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Society victim blames too often, needs to reform opinions of assault victims

Kayla Kulp, Design Editor

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Two years ago, Brock Turner’s case emerged in the media. Turner was charged with three accounts of felony sexual assault for attacking a woman; she was intoxicated and unconscious, leading to Turner’s arrest on the basis of rape. In return, the case took over the internet.

Unfortunately, after months of trials and pain felt by Turner’s victim (later called “Emily Doe”), Turner was sentenced  to only six months in confinement in a county jail. However, he was released after only three months for “good behavior.” This event, which was largely condemned within the media, is not foreign to those who commit sexual assault, or those who are assaulted. Turner got off free, while “Emily Doe” has to live knowing her assaulter violated her, and yet barely got any punishment for his actions.

Yet, even with protests against Turner’s freedom, there was another societal reactionary issue carried into the months of the case: Doe being blamed for what happened. This cultural issue, which particularly surrounds victims of rape and sexual assault, is simply called “victim blaming.” In Doe’s case, she was blamed for being drunk, social media accounts and even news outlets claiming that if Doe had not been drinking, she would not have been assaulted.

As ridiculous as this accusation sounds, it is unfortunately a societal conflict that has huge negative psychological effects on victims of sexual assault. Most of the time, those who do victim blame do not even realize they are doing it, through common phrases such as “boys will be boys” or “she asked for it.” Society’s actions of victim blaming also feed into what is called “double impact”; this is when a victim of assault has to go through the assault, and then also has to go through the trials and outsider perceptions of what happened, commonly hearing themselves get blamed more than the assaulter.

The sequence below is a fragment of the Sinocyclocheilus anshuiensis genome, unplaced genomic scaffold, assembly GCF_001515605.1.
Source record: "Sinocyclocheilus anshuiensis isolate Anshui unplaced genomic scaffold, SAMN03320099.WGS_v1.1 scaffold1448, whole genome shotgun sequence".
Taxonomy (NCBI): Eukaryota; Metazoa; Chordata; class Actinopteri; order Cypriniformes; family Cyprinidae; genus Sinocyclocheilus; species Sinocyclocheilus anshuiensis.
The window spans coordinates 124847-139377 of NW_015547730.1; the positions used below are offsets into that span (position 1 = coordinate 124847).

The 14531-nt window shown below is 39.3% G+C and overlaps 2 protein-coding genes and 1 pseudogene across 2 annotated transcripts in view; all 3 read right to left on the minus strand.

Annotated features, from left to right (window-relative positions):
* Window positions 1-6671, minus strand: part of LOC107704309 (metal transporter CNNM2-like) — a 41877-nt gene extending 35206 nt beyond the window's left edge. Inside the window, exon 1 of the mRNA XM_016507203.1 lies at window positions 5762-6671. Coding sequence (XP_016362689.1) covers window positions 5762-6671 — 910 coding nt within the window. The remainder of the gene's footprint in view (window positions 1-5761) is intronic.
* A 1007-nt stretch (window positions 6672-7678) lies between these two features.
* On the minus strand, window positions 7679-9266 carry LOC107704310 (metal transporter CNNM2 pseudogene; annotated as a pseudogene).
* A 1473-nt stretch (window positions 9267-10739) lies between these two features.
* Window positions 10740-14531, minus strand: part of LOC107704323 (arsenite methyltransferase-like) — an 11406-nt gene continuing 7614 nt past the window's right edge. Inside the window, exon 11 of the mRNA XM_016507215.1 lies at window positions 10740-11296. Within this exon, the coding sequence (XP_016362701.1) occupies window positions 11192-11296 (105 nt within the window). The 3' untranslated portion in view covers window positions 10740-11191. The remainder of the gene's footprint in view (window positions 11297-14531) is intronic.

In cases of assault, nobody is to blame but the assaulter; and, yet, this is not what happens. When it comes to reporting the violence, there is very little incentive to do so because victims are afraid they will not be taken seriously. In fact, approximately over half of assault victims do not report their assault. When it comes to false accusations, those only make up 2 to 8 percent of all accusations, according to the National Center for the Prosecution of Violence Against Women. Also, as well as possibly not being taken seriously, victims of assault have to become subject to invasive medical exams, are questioned about their sex lives and have to relive the assault during a trial. Even so, the common outcome on these cases is dismissal.

The way society treats victims of sexual assault is despicable. Women are commonly accused of lying and wanting money or attention, while men’s cases are brushed off because there is a common misconception that men simply cannot be raped. In fact, one out of every ten rape victims are male, and the number may even actually be higher, since men’s rapes go extremely underreported. This is due to societal issues that prioritize hypersexualization of men and toxic masculinity, skewing the views men have of their own gender and whether or not their assaults are valid.

The media and society needs a moral reform that involves rewiring the way people perceive victims of assault. When victims of assault go public about the situation, they are automatically doubted and become pressured to tell every detail of their assault to people who do not deserve details at all. There needs to be a change from blaming clothing and alcohol or drug use, to blaming the person who commits the assault. Victims have to start learning that what happened to them is never their fault, and deserve help, not to be reprimanded and analyzed.

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The official student news site of Athens Drive High School
Society victim blames too often, needs to reform opinions of assault victims